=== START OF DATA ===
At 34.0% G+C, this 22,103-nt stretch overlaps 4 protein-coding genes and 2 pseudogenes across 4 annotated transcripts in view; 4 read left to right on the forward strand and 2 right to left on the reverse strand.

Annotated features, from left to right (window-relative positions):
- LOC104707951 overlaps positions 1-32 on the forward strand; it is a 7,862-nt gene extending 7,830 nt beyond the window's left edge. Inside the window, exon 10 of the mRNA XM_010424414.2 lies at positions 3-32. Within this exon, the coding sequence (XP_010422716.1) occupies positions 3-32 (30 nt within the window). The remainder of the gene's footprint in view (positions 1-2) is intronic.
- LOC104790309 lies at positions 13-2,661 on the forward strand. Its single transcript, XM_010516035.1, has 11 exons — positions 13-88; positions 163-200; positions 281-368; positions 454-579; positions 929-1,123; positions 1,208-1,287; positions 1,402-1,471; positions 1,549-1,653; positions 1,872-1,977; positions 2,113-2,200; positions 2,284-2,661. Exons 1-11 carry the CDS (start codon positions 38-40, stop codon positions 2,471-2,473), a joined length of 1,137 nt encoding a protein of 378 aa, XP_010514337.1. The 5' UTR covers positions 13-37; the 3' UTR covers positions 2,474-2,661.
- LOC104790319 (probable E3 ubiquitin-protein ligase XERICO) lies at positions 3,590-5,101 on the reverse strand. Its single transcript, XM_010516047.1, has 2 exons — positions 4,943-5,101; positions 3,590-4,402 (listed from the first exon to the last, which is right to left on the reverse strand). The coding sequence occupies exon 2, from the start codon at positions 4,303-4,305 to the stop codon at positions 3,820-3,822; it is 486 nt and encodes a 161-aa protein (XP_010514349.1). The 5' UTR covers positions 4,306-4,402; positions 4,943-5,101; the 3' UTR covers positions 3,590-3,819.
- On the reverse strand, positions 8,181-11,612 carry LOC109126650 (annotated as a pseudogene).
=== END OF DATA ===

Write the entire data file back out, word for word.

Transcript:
At 34.0% G+C, this 22,103-nt stretch overlaps 4 protein-coding genes and 2 pseudogenes across 4 annotated transcripts in view; 4 read left to right on the forward strand and 2 right to left on the reverse strand.

Annotated features, from left to right (window-relative positions):
- LOC104707951 overlaps positions 1-32 on the forward strand; it is a 7,862-nt gene extending 7,830 nt beyond the window's left edge. Inside the window, exon 10 of the mRNA XM_010424414.2 lies at positions 3-32. Within this exon, the coding sequence (XP_010422716.1) occupies positions 3-32 (30 nt within the window). The remainder of the gene's footprint in view (positions 1-2) is intronic.
- LOC104790309 lies at positions 13-2,661 on the forward strand. Its single transcript, XM_010516035.1, has 11 exons — positions 13-88; positions 163-200; positions 281-368; positions 454-579; positions 929-1,123; positions 1,208-1,287; positions 1,402-1,471; positions 1,549-1,653; positions 1,872-1,977; positions 2,113-2,200; positions 2,284-2,661. Exons 1-11 carry the CDS (start codon positions 38-40, stop codon positions 2,471-2,473), a joined length of 1,137 nt encoding a protein of 378 aa, XP_010514337.1. The 5' UTR covers positions 13-37; the 3' UTR covers positions 2,474-2,661.
- LOC104790319 (probable E3 ubiquitin-protein ligase XERICO) lies at positions 3,590-5,101 on the reverse strand. Its single transcript, XM_010516047.1, has 2 exons — positions 4,943-5,101; positions 3,590-4,402 (listed from the first exon to the last, which is right to left on the reverse strand). The coding sequence occupies exon 2, from the start codon at positions 4,303-4,305 to the stop codon at positions 3,820-3,822; it is 486 nt and encodes a 161-aa protein (XP_010514349.1). The 5' UTR covers positions 4,306-4,402; positions 4,943-5,101; the 3' UTR covers positions 3,590-3,819.
- On the reverse strand, positions 8,181-11,612 carry LOC109126650 (annotated as a pseudogene).